6. It is further submitted that during the earlier years, i.e. 1996 to 2000, the appellate authority had accepted the assessee's case and held that the clause "any other eating house" is an inclusive one which brings almost all commercial eating joints into its ambit and the Department has not preferred any appeal against the said order. Further, it is submitted that several clarifications were issued by the Department stating that hospital cafeterias, canteen token sales, industrial canteens, food served at customer's place would fall within "sale in ... any other eating place" and therefore, sales would fall under Section 3-D of the TNGST Act. It is submitted that the Tribunal in the impugned order had held that the assessee is a caterer and would be liable for the benefit of Section 3-D only with effect from 01.04.2002 when the word "caterer" was inserted in Section 3-D(1) of the TNGST Act. It is further submitted that if a subsequent Act amends an earlier one in such a way as it incorporates itself or a part of itself into the earlier, the Act must be construed as 'retrospective'. Further, it is submitted that a careful reading of the amended provision makes it amply clear that the amendment was carried out only to clarify certain ambiguities and uncertainty in Section 3-D of the TNGST Act and to state the pre-existing position. On the above ground, the learned counsel prayed for setting aside the order passed by the Tribunal and restoring the order of the appellate authority.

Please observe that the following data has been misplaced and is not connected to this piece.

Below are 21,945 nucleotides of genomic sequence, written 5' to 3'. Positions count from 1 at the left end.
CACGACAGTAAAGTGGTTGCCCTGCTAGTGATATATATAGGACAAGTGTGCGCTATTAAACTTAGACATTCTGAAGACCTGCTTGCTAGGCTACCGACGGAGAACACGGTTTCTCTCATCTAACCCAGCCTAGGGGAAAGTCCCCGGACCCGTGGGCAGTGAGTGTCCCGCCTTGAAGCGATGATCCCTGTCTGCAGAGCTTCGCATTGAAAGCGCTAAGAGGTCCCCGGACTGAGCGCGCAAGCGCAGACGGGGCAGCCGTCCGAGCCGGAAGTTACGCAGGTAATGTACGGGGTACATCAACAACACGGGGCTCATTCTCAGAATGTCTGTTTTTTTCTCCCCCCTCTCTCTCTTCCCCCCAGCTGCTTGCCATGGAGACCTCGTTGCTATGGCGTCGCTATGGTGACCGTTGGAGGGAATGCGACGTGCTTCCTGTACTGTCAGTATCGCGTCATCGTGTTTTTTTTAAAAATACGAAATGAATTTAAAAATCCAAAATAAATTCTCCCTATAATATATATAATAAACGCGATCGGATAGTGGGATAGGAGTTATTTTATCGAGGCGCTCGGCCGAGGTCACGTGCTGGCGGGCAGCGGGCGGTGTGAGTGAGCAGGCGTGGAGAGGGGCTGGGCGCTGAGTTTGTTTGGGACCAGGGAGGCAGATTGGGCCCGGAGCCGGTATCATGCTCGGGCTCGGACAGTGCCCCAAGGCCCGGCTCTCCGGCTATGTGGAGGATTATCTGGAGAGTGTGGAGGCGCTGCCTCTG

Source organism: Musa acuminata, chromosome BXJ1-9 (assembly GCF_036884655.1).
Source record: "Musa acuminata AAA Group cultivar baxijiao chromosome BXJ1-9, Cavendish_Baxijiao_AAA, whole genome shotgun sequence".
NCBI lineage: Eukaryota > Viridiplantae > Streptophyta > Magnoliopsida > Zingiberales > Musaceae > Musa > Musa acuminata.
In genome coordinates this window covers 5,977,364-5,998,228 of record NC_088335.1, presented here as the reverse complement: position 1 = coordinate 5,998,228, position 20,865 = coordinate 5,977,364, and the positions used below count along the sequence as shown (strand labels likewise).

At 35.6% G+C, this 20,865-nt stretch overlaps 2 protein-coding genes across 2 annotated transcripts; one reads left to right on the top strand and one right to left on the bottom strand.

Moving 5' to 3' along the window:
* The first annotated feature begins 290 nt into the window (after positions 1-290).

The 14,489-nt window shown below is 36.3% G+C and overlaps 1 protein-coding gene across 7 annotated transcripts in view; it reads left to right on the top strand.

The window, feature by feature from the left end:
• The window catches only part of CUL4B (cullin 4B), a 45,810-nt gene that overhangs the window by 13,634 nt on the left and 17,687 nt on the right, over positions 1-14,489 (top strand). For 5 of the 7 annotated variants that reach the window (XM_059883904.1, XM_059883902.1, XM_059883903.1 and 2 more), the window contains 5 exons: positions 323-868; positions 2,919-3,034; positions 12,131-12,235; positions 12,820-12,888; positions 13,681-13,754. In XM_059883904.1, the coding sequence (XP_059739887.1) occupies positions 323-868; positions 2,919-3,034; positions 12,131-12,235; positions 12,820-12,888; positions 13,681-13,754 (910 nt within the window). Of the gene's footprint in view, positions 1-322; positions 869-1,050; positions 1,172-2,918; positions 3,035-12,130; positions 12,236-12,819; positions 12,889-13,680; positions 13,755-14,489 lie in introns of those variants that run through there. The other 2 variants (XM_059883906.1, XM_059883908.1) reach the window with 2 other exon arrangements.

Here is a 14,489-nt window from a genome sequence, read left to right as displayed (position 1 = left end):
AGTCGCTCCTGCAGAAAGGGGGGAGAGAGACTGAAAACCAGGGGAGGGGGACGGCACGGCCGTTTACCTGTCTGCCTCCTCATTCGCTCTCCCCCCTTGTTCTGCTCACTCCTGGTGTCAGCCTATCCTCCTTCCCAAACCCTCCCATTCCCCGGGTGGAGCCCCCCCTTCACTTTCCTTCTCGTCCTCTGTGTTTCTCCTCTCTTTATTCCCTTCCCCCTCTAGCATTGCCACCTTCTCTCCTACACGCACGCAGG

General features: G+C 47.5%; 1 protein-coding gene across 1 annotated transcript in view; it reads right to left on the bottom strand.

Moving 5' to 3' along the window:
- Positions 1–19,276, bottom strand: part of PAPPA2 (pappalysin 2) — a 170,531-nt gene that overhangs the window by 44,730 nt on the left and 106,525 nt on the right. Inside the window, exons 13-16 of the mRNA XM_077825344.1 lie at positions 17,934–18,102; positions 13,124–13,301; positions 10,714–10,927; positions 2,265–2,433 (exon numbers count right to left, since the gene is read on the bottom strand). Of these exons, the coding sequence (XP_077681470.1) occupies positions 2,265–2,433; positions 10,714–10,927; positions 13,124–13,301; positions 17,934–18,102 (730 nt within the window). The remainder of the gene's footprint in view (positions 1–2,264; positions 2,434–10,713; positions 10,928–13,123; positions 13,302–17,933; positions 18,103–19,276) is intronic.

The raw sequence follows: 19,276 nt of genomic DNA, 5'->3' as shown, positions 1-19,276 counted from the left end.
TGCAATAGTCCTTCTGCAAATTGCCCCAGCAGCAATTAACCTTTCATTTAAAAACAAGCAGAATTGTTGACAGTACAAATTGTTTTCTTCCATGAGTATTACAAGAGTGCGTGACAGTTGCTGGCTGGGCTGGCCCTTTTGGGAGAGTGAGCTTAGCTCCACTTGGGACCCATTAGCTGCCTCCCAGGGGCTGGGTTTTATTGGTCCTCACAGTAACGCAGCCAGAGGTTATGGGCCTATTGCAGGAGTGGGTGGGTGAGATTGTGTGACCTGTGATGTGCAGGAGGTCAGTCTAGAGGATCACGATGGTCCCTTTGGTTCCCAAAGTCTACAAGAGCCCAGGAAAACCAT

7. Mr.Mohammed Shaffiq, learned Special Government Pleader (Taxes) appearing for the respondent submitted that three questions arise for consideration in these tax case revisions, namely, what is the scope of Section 3-D of the TNGST Act; what is the effect of the amendment made to Section 3-D of the TNGST Act with effect from 01.04.2002 whether it is clarificatory and if it by way of substitution what is its effect and thirdly, the effect of the clarifications issued by the Commissioner in respect of other assessees. It is submitted that on a plain reading of Section 3-D of the TNGST Act as it originally stood will show that the emphasis is on the place of sale i.e. in a hotel, in a restaurant, in a sweet stall or a sale in any other eating houses. Therefore, it is submitted that the interpretation given by the assessee is wholly incorrect because what is important is the place where the sale is effected and in the assessee's case the sale not being effected in any of these places mentioned in Section 3-D of the TNGST Act, they are not entitled for concessional rate at 2%. With regard to the effect of the amended Section 3-D of the TNGST Act, it is submitted that the amendment cannot be understood as clarificatory as the amended provision brings a new concept and though the amended Act says that Sub-Sections (1) and (2) of Section 3-D will stand substituted, it cannot be taken as a clarificatory amendment. Further, it is submitted that the amendment was notified in the official gazette on 03.06.2002, however given retrospective effect from 01.04.2002 which clearly shows that the amendment is not clarificatory. Furthermore, the amended Section 3-D of the TNGST Act is a substantive amendment and therefore it can be only prospective. Further, it is submitted that all clarifications are prior to the amendment and therefore can be of no assistance to the case of the assessee. Further, it is submitted that merely because the order passed by the appellate authority for the assessment year 1996 was not challenged is not a bar for the Department to agitate the substantial questions of law which were arisen for consideration and the Tribunal was entitled to examine the same.